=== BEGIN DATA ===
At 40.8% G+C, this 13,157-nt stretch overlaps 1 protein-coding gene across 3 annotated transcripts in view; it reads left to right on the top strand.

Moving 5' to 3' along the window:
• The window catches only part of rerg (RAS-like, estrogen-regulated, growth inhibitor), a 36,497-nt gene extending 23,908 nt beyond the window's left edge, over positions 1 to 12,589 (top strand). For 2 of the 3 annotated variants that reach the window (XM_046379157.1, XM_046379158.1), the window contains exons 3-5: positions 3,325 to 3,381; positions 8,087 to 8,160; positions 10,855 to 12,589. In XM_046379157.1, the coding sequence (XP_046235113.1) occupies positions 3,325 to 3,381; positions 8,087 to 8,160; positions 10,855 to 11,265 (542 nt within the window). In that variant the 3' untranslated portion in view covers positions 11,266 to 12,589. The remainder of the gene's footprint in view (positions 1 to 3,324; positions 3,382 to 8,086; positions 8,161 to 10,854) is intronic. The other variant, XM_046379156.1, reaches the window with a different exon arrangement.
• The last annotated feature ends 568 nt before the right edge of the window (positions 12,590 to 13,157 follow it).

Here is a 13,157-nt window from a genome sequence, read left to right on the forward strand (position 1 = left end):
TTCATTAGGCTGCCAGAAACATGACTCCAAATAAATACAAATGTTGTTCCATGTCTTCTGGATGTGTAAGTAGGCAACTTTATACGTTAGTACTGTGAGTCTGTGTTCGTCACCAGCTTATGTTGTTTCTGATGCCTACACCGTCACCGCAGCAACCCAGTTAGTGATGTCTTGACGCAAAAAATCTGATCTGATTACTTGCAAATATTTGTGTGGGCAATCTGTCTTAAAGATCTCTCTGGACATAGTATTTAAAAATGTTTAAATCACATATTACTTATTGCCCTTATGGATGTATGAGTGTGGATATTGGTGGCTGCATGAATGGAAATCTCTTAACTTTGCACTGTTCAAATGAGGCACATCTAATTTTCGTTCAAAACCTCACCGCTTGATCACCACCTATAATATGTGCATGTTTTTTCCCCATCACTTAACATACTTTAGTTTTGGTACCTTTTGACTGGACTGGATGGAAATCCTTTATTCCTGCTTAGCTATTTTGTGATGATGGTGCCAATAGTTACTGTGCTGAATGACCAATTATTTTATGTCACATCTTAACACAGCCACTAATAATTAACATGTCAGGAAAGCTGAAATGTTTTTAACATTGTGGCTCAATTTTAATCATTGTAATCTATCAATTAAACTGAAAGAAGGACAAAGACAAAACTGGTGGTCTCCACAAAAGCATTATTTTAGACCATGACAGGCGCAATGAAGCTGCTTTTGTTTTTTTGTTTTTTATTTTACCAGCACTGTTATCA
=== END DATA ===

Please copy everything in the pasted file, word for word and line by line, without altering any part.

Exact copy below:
At 40.8% G+C, this 13,157-nt stretch overlaps 1 protein-coding gene across 3 annotated transcripts in view; it reads left to right on the top strand.

Moving 5' to 3' along the window:
• The window catches only part of rerg (RAS-like, estrogen-regulated, growth inhibitor), a 36,497-nt gene extending 23,908 nt beyond the window's left edge, over positions 1 to 12,589 (top strand). For 2 of the 3 annotated variants that reach the window (XM_046379157.1, XM_046379158.1), the window contains exons 3-5: positions 3,325 to 3,381; positions 8,087 to 8,160; positions 10,855 to 12,589. In XM_046379157.1, the coding sequence (XP_046235113.1) occupies positions 3,325 to 3,381; positions 8,087 to 8,160; positions 10,855 to 11,265 (542 nt within the window). In that variant the 3' untranslated portion in view covers positions 11,266 to 12,589. The remainder of the gene's footprint in view (positions 1 to 3,324; positions 3,382 to 8,086; positions 8,161 to 10,854) is intronic. The other variant, XM_046379156.1, reaches the window with a different exon arrangement.
• The last annotated feature ends 568 nt before the right edge of the window (positions 12,590 to 13,157 follow it).

Here is a 13,157-nt window from a genome sequence, read left to right on the forward strand (position 1 = left end):
TTCATTAGGCTGCCAGAAACATGACTCCAAATAAATACAAATGTTGTTCCATGTCTTCTGGATGTGTAAGTAGGCAACTTTATACGTTAGTACTGTGAGTCTGTGTTCGTCACCAGCTTATGTTGTTTCTGATGCCTACACCGTCACCGCAGCAACCCAGTTAGTGATGTCTTGACGCAAAAAATCTGATCTGATTACTTGCAAATATTTGTGTGGGCAATCTGTCTTAAAGATCTCTCTGGACATAGTATTTAAAAATGTTTAAATCACATATTACTTATTGCCCTTATGGATGTATGAGTGTGGATATTGGTGGCTGCATGAATGGAAATCTCTTAACTTTGCACTGTTCAAATGAGGCACATCTAATTTTCGTTCAAAACCTCACCGCTTGATCACCACCTATAATATGTGCATGTTTTTTCCCCATCACTTAACATACTTTAGTTTTGGTACCTTTTGACTGGACTGGATGGAAATCCTTTATTCCTGCTTAGCTATTTTGTGATGATGGTGCCAATAGTTACTGTGCTGAATGACCAATTATTTTATGTCACATCTTAACACAGCCACTAATAATTAACATGTCAGGAAAGCTGAAATGTTTTTAACATTGTGGCTCAATTTTAATCATTGTAATCTATCAATTAAACTGAAAGAAGGACAAAGACAAAACTGGTGGTCTCCACAAAAGCATTATTTTAGACCATGACAGGCGCAATGAAGCTGCTTTTGTTTTTTTGTTTTTTATTTTACCAGCACTGTTATCA